But her troubles weren’t over. To the stupefaction of her gynecologists, it wasn’t long before Sarah herself gave birth to a son named Isaac, who God promised would be the father of a great nation. This was so far beyond her wildest expectations, not to mention everybody else’s, that for a while she was as happy as she’d ever been; but then one day she found Isaac and Ishmael playing together in the nursery, and once again the fat was in the fire.
She was convinced that her upstairs son would have to split his inheritance with Hagar’s downstairs brat, so for the second time she nagged Abraham into driving them both out of the house permanently. When they got as far as Beersheba, they ran out of water. Hagar gave up her son for dead and sat down and wept.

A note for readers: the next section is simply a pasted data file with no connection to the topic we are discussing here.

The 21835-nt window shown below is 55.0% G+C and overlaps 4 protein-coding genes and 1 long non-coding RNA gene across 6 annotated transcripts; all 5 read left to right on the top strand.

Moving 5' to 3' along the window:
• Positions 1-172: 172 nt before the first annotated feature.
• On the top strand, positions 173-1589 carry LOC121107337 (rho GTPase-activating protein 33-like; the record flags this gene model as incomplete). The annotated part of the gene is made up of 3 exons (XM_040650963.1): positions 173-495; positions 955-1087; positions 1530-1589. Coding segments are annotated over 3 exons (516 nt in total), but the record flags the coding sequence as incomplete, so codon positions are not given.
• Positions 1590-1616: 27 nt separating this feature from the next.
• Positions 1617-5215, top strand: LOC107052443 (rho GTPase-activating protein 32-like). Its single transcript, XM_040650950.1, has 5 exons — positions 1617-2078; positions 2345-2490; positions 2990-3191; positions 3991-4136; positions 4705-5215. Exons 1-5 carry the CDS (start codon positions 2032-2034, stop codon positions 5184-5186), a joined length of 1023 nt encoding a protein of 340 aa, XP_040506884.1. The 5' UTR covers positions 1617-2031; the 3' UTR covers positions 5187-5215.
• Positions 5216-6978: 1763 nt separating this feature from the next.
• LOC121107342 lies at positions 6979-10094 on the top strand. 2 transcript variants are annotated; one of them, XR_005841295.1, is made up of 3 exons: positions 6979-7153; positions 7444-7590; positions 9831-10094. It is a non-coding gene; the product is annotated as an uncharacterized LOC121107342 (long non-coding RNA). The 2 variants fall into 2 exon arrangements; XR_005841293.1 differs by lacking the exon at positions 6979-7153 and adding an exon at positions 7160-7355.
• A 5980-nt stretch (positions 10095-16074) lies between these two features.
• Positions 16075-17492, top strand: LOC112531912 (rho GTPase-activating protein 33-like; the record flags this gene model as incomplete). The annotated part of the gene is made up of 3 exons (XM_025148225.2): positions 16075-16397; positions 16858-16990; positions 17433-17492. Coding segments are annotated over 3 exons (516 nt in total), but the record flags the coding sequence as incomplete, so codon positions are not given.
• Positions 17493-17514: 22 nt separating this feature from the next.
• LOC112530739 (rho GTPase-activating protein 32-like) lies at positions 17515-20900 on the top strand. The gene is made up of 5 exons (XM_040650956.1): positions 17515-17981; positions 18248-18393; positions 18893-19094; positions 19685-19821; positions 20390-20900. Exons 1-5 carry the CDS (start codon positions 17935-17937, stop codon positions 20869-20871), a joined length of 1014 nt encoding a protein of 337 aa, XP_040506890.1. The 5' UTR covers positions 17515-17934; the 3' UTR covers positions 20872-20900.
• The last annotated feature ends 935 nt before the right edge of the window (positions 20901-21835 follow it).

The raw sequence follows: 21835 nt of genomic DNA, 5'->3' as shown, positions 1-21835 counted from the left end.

It all ended happily, however. This time the Lord took care of her personally. First he produced a well and then he told her to dry her eyes because not only would her son live, but he gave her his word that the boy would grow up to be the father of a great nation just like his half brother, Isaac, back home. And so it came to pass.
The story of Hagar is the story of the terrible jealousy of Sarah and the singular ineffectuality of Abraham and the way Hagar, who knew how to roll with the punches, managed to survive them both. Above and beyond that, however, it is the story of how in the midst of the whole unseemly affair the Lord, half tipsy with compassion,went around making marvelous promises and loving everybody and creating great nations like the last of the big-time spenders handing out hundred-dollar bills.
Evening Prayer of Examen
- Where did you move with or feel close to Jesus today?
- Where did you resist or feel far from Jesus today?
- Where is Jesus leading you tomorrow? Ask for joy as you follow him.
“Keep yourselves in God’s love as you wait for the mercy of our Lord Jesus Christ to bring you to eternal life.” (Jude 21)